• skinny sticks from backyard
  • jute twine
  • heavy duty crafting sheers (not pictured but VERY important)

supplies to make pine cone pumpkin

The pumpkin I'm using is a dollar store one that I painted copper last year. I pulled the stem out and decided not to paint the pumpkin. In hindsight, maybe I should have painted it brown because as you'll see once my pinecone pumpkin is finished, there are a few spots where the copper peeks through. It's honestly not a big deal, but if I make another one, I'll remedy that!

A quick word about pinecones

Here's a funny thing - you look at the two pinecones above, and they look the same, right? But when I started removing the scales, I quickly realized they were totally different, like from different pine trees! The scales of one pinecone were thinner while the scales of the other pinecone were noticeably thicker and sturdier (and looked more like "real" pinecone scales, if you know what I mean). I ended up using the thinner scales on the bottom of the pumpkin and the more realistic scales at the top where they'd be more visible. You'll see more of what I mean as we go through the tutorial.

Step 1: Remove scales from pinecones
Start by bending the scales a little to loosen them where they're attached to the center of the pinecone and then cut them off using sturdy shears. Cut them as close to the cone of the pinecone as possible!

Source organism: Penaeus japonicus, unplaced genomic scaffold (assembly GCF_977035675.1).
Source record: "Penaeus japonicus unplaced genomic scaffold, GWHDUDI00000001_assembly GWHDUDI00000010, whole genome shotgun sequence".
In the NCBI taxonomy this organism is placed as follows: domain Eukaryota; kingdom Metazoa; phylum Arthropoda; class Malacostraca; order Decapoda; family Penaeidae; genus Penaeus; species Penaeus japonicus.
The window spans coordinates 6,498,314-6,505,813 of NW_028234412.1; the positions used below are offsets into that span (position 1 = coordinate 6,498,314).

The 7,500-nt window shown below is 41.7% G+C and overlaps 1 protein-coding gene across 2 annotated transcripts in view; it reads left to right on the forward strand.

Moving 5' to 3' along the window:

cut scales from pinecones

Step 2: Start gluing scales to pumpkin
Like I said above, I chose to start gluing the pinecone scales at the bottom of my pumpkin so the prettier scales would be at the top. I didn't cover the bottom of my pumpkin, but glued the first row of scales along the bottom edge as you see below. For subsequent rows, I overlapped the scales over the previous row.

glue pinecone scales around pumpkin

Step 3: keep gluing!
Making a pinecone pumpkin is a perfect rainy day project, but it does take a little time to glue those scales on one by one to the pumpkin! My poor fingers...that hot glue is HOT!

glue pinecone scales in overlapping rows on pumpkin form